Referring now to FIGS. 10a-10h, the manufacturing sequence preferably begins with a flat non-conductive substrate 100, on which the micromechanical oscillating mass balance is constructed. Substrate 100, in an exemplary embodiment, may be a part of a preassembled silicon chip carrier that has electrical connections already built into it. The substrate is then drilled or machined to form a hole 205 through the substrate. The diameter of hole 205 is chosen to correspond to the desired length of the beam 10 (e.g. reference numeral 11 in FIG. 1). The surface of substrate 200 is then activated by treatment with an atomic beam 220, such as an argon beam, or other non-reactive atomic beam. This treatment modifies the surface of substrate 200 by increasing its surface energy and rendering it an adhesive surface 210.
Conductive layer 18 then is created by first applying a conductive metal foil 180 to the adhesive surface 210, as shown in FIG. 10c. The foil 180 adheres to adhesive surface 210 as a result of the aforementioned treatment by atomic beam 220. Although a range of thicknesses for foil 180 is acceptable, a thickness of approximately 3 μm is preferred. The layer of foil 180 is then machined by photolithography, as is known in the art, to remove the foil 180 from part of the surface and leave only the conductive layer 18 of what will become sensor element beam 10 and electrical connections points 181, 182, as shown in FIG. 10d.
The dielectric layer 17 then is created by vapor-depositing a layer 170 of nonconductive oxide, such as silica or alumina, over the substrate (including conductive layer 18), as shown in FIG. 10e. This oxide layer is then partially removed, using photolithographic techniques, from part of the surface so that it remains only on what will become sensor element beam 10. The oxide layer is removed from electrical connection points 181, 182 as a result of this process, as shown in FIG. 10f.
Conductive layer 16 then is created by vapor-depositing a second layer of conductive metal foil 160 over the substrate (including dielectric layer 17), as shown in FIG. 10g. This second layer of foil 160 is then similarly machined via photolithography to leave only the "top" conductive layer 16 of beam 10 and its electrical connection points 161, 162, as shown in FIG. 10h. At this point the element 1" is essentially complete, and leads 60, 70 may be added as shown in FIG. 11. Referring also to FIG. 12, an embodiment of element 1" in accordance with the above-described fabrication scheme is shown in cross-section. In this embodiment, conductive layers 16 and 18 are gold, and dielectric layer 17 is silicon dioxide (silica).
Multiple element arrays such as 100 and 100' described previously with reference to FIGS. 5 and 6, respectively, may of course be fabricated by processing a plurality of substrates 200 simultaneously, or by increasing the size of substrate 200 and fabricating a plurality of sensor elements 1" on the substrate, as is known in conventional semiconductor manufacturing art. Other fabrication sequences may of course be imagined by one skilled in the art without departing from the scope of the present invention.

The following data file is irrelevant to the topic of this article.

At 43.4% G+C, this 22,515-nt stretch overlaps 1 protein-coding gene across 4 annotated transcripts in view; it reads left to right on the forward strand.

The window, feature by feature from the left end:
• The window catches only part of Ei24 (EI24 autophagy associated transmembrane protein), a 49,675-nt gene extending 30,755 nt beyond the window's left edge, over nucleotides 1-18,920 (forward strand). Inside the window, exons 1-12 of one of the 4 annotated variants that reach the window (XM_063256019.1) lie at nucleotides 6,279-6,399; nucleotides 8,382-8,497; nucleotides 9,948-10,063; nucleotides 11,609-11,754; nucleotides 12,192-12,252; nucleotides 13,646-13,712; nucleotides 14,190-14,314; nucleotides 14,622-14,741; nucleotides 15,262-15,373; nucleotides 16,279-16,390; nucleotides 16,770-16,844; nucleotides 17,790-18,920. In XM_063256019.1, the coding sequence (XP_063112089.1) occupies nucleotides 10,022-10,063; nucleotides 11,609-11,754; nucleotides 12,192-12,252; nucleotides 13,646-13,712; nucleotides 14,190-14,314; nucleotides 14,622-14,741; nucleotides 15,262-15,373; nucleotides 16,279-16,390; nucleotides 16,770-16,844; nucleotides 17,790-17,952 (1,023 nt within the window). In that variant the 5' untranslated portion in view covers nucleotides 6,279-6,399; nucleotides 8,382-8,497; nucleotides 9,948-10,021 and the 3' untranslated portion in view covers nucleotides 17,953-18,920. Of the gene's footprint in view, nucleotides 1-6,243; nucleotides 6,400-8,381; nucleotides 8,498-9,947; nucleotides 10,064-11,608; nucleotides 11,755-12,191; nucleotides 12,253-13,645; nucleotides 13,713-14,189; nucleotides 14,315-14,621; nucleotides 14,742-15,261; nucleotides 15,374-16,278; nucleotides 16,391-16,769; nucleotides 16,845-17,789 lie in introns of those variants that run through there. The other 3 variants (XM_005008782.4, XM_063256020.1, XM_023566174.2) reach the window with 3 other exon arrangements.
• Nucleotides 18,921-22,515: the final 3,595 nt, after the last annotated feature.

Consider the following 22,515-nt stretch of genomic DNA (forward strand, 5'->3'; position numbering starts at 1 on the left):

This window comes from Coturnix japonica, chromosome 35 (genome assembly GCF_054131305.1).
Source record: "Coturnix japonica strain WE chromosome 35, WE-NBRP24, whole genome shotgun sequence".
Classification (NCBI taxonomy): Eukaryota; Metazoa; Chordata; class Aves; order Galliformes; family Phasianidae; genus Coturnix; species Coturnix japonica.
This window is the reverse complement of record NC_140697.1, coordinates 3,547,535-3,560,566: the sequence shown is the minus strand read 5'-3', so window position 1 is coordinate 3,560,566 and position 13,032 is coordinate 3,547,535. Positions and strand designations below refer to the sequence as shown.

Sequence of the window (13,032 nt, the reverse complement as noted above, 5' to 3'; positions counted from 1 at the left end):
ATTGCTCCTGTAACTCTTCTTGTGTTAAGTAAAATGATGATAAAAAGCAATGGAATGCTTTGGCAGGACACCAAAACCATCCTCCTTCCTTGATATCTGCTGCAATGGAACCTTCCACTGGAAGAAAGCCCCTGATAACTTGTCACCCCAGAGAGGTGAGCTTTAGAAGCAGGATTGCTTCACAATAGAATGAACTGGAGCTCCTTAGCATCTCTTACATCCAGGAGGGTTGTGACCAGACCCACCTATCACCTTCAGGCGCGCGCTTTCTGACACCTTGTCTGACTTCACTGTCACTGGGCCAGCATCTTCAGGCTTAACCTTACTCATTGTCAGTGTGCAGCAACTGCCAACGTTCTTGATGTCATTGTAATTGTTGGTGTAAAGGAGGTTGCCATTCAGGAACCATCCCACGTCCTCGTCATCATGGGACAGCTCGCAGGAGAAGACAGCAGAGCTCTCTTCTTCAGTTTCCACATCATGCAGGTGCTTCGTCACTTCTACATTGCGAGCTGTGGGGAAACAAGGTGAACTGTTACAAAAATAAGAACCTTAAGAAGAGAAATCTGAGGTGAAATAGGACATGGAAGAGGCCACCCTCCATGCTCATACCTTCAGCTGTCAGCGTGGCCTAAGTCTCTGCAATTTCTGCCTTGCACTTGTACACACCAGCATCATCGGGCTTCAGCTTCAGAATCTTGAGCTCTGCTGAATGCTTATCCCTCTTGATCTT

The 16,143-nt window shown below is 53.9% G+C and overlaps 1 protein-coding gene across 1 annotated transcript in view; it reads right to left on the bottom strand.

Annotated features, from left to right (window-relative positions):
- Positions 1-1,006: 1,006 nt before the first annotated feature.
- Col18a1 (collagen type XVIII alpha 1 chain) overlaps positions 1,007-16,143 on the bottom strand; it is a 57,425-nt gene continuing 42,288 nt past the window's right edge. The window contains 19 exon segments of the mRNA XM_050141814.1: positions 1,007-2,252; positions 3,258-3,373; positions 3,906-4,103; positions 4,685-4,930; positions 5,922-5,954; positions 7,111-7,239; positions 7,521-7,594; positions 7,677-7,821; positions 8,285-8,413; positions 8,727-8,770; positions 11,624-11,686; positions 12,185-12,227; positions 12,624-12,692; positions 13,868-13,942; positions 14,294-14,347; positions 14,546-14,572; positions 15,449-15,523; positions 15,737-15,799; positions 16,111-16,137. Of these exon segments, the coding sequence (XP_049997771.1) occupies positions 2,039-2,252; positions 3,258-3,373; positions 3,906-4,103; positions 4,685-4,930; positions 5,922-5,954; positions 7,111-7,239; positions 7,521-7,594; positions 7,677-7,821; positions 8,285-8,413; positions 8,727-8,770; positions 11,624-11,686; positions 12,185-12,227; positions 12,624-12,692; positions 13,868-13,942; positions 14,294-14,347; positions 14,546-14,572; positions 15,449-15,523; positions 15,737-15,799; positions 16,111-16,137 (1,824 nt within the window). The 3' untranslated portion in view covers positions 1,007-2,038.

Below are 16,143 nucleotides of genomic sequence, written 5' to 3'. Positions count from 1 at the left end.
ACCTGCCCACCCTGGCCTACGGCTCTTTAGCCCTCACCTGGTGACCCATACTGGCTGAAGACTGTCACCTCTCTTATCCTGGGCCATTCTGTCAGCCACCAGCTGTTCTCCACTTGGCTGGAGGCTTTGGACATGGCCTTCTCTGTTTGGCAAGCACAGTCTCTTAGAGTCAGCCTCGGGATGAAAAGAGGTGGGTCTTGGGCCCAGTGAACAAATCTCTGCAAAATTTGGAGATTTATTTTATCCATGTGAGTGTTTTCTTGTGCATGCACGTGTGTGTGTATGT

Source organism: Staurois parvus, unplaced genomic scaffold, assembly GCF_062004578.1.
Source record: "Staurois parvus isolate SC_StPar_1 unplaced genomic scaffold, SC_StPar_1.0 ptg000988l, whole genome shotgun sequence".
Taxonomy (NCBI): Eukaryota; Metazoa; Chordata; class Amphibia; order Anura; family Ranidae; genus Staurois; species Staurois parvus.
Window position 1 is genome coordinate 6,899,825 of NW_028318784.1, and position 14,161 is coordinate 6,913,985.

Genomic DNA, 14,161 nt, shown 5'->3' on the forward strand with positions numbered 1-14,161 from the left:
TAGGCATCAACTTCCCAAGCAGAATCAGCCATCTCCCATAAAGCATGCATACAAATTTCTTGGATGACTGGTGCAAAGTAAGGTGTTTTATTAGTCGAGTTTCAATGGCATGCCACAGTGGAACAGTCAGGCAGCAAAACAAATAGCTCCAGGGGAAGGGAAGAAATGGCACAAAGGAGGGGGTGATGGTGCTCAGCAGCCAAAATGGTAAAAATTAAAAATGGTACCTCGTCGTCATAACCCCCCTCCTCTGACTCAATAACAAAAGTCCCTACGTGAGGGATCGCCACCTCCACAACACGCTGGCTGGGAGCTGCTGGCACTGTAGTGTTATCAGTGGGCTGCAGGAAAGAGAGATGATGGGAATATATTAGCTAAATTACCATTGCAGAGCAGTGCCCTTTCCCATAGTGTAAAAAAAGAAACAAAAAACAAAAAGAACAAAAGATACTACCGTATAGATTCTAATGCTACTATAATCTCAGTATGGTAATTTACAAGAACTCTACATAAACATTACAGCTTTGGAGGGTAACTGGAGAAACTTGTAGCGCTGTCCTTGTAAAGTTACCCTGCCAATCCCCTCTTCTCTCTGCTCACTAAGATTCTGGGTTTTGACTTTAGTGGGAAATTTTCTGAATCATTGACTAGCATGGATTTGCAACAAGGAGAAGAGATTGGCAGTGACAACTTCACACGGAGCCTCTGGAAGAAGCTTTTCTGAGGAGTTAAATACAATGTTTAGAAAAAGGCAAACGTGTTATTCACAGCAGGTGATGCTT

V. Operation of the Micromechanical Oscillating Mass Balance
The preferred method for obtaining a mass measurement using the micromechanical oscillating mass balance involves the vibration of beam 10 through a predetermined frequency range. Before such a mass measurement can be made, the sensor element 1 must be calibrated. This calibration is accomplished by conducting a frequency sweep of the AC drive current 20 through a predetermined range, which may be chosen to include the expected fundamental frequency (or "resonant frequency") of beam 10. The output current signal 50 is then simultaneously analyzed as discussed herein to determine the fundamental frequency of the beam 10 while it is clean (i.e. devoid of deposited material). The mass m of the clean beam 10 is related to its fundamental frequency f according to:
where k is a temperature dependent proportionality factor. Since the initial (clean) mass of the beam 10 can be calculated theoretically from a knowledge of its material properties, and the fundamental frequency is measured as discussed above, k can then be determined. This k value is then used to measure any change in mass of beam 10 resulting in a final beam mass mf due to, for example, deposition of material on beam 10, in terms of a frequency shift according to: ##EQU3## where the initial (clean beam) and final (beam plus deposited material) masses are indicated by mi and mf, respectively, and the initial and final fundamental frequencies are indicated by fi and ff, respectively. Examples of this frequency shift are illustrated in FIGS. 7 and 8, for copper and alumina beams, respectively.
While preferred embodiments of the invention have been shown and described, modifications thereof can be made by one skilled in the art without departing from the spirit of the invention.
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2-6.19E-5DAREA 101 6 2-6.19E-5DAREA 101 7 2-6.19E-5DAREA 101 8 2-6.19E-5DAREA 101 9 2-6.19E-5DAREA 101 10 2-6.19E-5DAREA 101 11 2-6.19E-5DAREA 101 12 2-6.19E-5DAREA 101 13 2-6.19E-5DAREA 101 14 2-6.19E-5DAREA 101 15 2-6.19F-5DAREA 101 16 2-6.19E-5DAREA 101 17 2-6.19E-5DAREA 101 18 2-6.19E-5DAREA 101 19 2-6.19E-5DAREA 101 20 2-6.19E-5DAREA 101 21 2-6.19E-5DAREA 101 22 2-6.19E-5DAREA 101 23 2-6.19E-5DAREA 101 24 2-6.19E-5DAREA 101 25 2-6.19E-5DAREA 101 26 2-6.19E-5DAREA 101 27 2-6.19E-5DAREA 101 28 2-6.19E-5DAREA 101 29 2-6.19E-5DAREA 101 30 2-6.19E-5DAREA 101 31 2-6.19E-5DAREA 101 32 2-6.19E-5DAREA 101 33 2-6.19E-5DAREA 101 34 2-6.19E-5DAREA 101 35 2-6.19E-5DAREA 101 36 2-6.19E-5DAREA 101 37 2-6.19E-5DAREA 101 38 2-6.19E-5DAREA 101 39 2-6.19E-5DAREA 101 40 2-6.19E-5DAREA 101 41 2-6.19E-5DAREA 101 42 2-6.19E-5DAREA 101 43 2-6.19E-5DAREA 101 44 2-6.19E-5DAREA 101 45 2-6.19E-5DAREA 101 46 2-6.19E-5DAREA 101 47 2-6.19E-5DAREA 101 48 2-6.19E-5DAREA 101 49 2-6.19E-5DAREA 101 50 2-6.19E-5DAREA 101 51 2-6.19E-5DAREA 101 52 2-6.19E-5DAREA 101 53 2-6.19E-5DAREA 101 54 2-6.19E-5DAREA 101 55 2-6.19E-5DARFA 101 56 2-6.19E-5DAREA 101 57 2-6.19E-5DAREA 101 58 2-6.19E-5DAREA 101 59 2-6.19E-5DAREA 101 60 2-6.19E-5GRAV 1 9.81E+3 0.0 1.0 0.0TABLED1 102 +TAB1TAB1 0.0 1.0 6500.0 1.0 ENDTPARAM AUTOSPC YESPARAM PRGPST NoPARAM POST -2ENDDATA______________________________________
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|International Classification||G01G3/14, G01G3/16, H01F7/06|
|Cooperative Classification||Y10T29/4902, G01G3/16|
|Jan 3, 2001||FPAY||Fee payment|
Year of fee payment: 4
|Dec 16, 2004||FPAY||Fee payment|
Year of fee payment: 8
|May 11, 2009||REMI||Maintenance fee reminder mailed|
|Nov 4, 2009||LAPS||Lapse for failure to pay maintenance fees|
|Dec 22, 2009||FP||Expired due to failure to pay maintenance fee|
Effective date: 20091104